It’s been two years since one of the most terrifying months in living New York City memory, when the coronavirus began to take its deadly hold on the Big Apple.
COVID-19 would ultimately claim the lives of about 40,000 residents (including nearly 9,000 Brooklynites), maim countless others, force the entire city into months of painful lockdown, threaten the vitality of the city’s small businesses, and generally define life as we know it.
A lot has changed in the intervening two years as a result of the pandemic. Cases are low at present, with an average of only 1.31 percent of tests in the past seven days coming back positive, per city data, two months after the devastating Omicron wave. While there is concern in some corners over an Omicron “subvariant” causing a rise in cases in Europe, the mood in New York and the rest of America has been one of attempting to move on from the virus: the city and state recently lifted most of their mask mandates, as well as some of the vaccination mandates put in place last summer.
Officials want life to resume to a sense of 2019-era normalcy, but life has changed a lot in the past two years, and it’s unclear if things will ever revert back to what they were.
March 15, 2020 marked the day that public schools in the five boroughs were forced to shut down, one day after the city’s first death resulting from COVID-19. At the time, it was not at all clear how long the closure would last, as then-Mayor Bill de Blasio said the city would first attempt to reopen schools on April 20, which never occurred. Schools were closed for the rest of the year, while the following year saw a chaotic hodgepodge of hybrid learning, digital and in-person, that the city ultimately deemed a failure and vowed not to repeat. All public school students have been attending class in-person this school year, and recently were given the option to unmask.
Bars, restaurants, and theaters were forced to close the following day, March 16, with services limited only to takeout and delivery, and a week later, all non-essential workers were ordered to stay at home for the foreseeable future. Restaurants were allowed to reopen for outdoor dining three months later, quickly constructing ad hoc dining sheds to meet the summertime demand from a restless city that had spent months in lockdown.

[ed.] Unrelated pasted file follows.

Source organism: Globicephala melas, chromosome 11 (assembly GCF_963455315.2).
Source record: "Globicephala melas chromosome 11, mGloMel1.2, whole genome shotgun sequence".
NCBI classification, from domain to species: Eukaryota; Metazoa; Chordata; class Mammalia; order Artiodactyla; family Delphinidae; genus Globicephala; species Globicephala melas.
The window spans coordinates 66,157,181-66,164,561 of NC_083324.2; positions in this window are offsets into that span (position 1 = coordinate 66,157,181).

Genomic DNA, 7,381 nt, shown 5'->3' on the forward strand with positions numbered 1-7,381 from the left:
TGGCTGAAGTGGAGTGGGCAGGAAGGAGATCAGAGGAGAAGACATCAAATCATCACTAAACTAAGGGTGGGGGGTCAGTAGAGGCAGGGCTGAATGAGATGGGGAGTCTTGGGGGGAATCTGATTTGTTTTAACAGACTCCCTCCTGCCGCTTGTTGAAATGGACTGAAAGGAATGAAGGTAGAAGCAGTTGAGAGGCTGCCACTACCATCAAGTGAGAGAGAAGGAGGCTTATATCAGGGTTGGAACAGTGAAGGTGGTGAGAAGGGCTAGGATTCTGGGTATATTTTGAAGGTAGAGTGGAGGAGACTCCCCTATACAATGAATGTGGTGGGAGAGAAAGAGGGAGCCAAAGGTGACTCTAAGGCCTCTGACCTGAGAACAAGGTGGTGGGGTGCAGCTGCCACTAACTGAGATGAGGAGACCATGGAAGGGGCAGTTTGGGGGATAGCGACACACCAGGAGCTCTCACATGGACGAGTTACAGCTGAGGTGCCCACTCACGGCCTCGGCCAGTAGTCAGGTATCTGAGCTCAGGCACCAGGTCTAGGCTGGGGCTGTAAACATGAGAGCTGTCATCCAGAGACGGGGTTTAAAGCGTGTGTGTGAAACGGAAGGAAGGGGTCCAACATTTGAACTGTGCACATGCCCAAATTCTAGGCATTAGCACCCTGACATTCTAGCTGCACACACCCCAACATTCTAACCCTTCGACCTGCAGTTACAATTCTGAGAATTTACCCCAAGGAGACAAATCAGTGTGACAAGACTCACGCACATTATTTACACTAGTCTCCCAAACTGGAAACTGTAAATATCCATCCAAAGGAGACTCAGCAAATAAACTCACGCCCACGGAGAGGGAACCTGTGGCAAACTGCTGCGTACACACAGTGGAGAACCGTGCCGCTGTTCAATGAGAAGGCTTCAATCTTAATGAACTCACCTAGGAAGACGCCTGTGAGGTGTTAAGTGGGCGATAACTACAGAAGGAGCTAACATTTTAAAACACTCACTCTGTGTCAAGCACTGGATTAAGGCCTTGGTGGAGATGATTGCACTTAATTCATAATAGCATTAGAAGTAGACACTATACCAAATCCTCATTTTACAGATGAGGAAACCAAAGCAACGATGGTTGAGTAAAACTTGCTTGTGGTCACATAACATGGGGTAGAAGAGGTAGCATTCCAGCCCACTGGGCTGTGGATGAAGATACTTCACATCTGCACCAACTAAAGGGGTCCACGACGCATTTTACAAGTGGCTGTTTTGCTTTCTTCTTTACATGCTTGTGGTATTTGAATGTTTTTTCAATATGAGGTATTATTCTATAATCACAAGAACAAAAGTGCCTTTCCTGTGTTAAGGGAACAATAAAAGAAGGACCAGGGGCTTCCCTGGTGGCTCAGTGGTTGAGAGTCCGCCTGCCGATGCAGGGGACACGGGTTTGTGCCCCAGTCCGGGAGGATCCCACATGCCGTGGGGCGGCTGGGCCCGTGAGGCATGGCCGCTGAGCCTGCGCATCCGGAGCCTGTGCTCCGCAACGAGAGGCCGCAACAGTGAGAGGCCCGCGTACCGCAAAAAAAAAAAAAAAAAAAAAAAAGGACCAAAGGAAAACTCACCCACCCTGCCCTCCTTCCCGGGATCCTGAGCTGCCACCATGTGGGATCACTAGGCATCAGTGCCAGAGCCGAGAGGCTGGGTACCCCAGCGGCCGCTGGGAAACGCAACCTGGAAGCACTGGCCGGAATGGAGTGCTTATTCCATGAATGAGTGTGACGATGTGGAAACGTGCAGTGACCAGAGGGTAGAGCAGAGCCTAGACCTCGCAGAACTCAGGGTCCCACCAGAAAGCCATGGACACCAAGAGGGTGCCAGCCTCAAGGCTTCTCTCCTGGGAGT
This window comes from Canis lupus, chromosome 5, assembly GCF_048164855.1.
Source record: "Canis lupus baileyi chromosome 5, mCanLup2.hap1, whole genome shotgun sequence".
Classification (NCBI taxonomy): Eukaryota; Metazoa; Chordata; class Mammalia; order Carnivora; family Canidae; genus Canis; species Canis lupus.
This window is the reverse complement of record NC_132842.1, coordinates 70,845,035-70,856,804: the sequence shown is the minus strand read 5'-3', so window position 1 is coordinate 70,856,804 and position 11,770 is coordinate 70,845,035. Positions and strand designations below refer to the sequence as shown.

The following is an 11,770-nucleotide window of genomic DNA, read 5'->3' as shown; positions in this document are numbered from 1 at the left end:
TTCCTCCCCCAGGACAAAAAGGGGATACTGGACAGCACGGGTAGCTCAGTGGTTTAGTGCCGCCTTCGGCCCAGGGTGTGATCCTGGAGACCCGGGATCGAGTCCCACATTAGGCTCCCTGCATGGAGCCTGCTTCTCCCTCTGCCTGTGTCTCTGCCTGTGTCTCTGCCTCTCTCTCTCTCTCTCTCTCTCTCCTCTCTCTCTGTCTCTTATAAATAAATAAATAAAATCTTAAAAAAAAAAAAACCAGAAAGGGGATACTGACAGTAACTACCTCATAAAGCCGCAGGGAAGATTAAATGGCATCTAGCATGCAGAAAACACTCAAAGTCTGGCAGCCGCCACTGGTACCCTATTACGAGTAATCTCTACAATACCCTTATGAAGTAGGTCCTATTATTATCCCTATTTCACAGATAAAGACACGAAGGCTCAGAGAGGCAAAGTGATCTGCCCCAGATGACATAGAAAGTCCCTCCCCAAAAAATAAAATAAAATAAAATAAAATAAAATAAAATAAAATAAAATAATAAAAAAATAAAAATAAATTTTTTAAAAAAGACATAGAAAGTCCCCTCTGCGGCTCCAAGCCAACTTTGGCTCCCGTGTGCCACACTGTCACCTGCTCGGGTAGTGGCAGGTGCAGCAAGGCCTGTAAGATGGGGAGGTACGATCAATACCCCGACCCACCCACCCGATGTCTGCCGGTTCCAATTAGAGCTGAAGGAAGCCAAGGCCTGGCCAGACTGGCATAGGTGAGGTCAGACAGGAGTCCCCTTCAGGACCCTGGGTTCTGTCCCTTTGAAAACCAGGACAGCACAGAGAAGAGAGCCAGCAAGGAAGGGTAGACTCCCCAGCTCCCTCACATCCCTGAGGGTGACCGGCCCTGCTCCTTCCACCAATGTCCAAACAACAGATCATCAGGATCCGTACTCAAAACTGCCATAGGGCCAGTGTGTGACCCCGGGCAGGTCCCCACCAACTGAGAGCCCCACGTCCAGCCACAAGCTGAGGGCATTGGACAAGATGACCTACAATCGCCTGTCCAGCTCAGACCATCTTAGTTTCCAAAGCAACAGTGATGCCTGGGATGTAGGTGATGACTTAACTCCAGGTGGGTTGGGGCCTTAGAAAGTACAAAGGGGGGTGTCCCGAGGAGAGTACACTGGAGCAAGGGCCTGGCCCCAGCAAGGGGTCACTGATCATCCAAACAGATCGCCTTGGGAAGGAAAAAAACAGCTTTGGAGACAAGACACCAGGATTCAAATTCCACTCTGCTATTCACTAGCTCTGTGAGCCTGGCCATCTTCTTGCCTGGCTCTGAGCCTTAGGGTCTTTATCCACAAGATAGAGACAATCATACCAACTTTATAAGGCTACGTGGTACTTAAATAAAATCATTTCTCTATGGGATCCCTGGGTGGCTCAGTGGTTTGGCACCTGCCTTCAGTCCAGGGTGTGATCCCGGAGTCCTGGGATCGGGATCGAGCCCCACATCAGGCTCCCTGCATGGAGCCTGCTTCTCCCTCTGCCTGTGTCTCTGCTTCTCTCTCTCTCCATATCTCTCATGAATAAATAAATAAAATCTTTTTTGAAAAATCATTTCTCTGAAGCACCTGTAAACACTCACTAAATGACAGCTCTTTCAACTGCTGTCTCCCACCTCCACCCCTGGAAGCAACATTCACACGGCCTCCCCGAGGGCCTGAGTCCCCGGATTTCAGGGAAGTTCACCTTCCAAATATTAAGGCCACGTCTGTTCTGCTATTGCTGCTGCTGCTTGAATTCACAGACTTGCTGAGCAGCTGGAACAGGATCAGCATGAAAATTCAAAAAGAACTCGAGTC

Outdoor dining — which required a daunting process for approval pre-pandemic that was expedited on an emergency basis — was a hit, and has now been officially codified as a permanent fixture of the city, as have other changes in the use of public space, like open streets.
Nearly a million people lost their jobs as the pandemic forced many businesses to close, and others to lose virtually all of their customers and income as people stayed inside. While the government ultimately provided aid both to individuals and businesses, including enhanced unemployment benefits, small business loans to pay workers, and eviction moratoriums, thousands of business closures would end up permanent, and only a fraction of jobs have returned. Meanwhile, office districts like Midtown, the Financial District, and Downtown Brooklyn remain only a shell of what they were pre-pandemic, as many of those who transitioned to remote work in 2020 still have not returned to the office full-time, or at all.
A vaccine was quickly developed and was ready to go by the end of 2020, with a Queens nurse becoming the first person in the US to get the jab. Severe shortages of product meant that for the first few months, the government had to ration the vaccine to those at the greatest amount of risk, such as seniors and health care workers, but by mid-2021 production had ramped up enough that all adults could get a shot.
But for months, the government had to contend with large segments of the populace resistant to getting vaccinated despite what COVID had wrought on the city: officials tried all sorts of incentives, ultimately just handing out $100 to anyone getting a shot, until finally putting in place a number of vaccine mandates, including to enjoy indoor dining and other activities, to keep your job as a city employee, and finally, to keep your job as anyone’s employee.
Many workers were ultimately suspended or fired due to the highly controversial mandates, which served as a political lightning rod, and may have contributed to significant Republican legislative gains in the city’s 2021 elections.
But if the goal was to get the populace vaccinated, the mandates undoubtedly did the job: 87 percent of New York City adults are now vaccinated, and New York is one of the most highly-vaccinated states in the country. Brooklyn is the least-vaccinated of the five boroughs, however, with just 79 percent of Kings County residents having gotten at least one dose according to city data.
In the interim, the city saw its largest protests in history over police brutality, weathered an increase in violent crime not seen in years, elected a new mayor, and saw a governor resign from office in disgrace.
“This pandemic has caused incalculable suffering and pain for our families, friends, and neighbors,” Mayor Eric Adams said on March 14, the second anniversary of the city’s first confirmed COVID-19 fatality.
“As we work to recover and rebuild New York City, we must remember those that we have lost, and carry on their stories,” he went on. “We will never forget their names, their faces, or the ways they have shaped this great city, and we recommit ourselves, in their memories, to remake our city into one that is more just, equitable, and resilient.”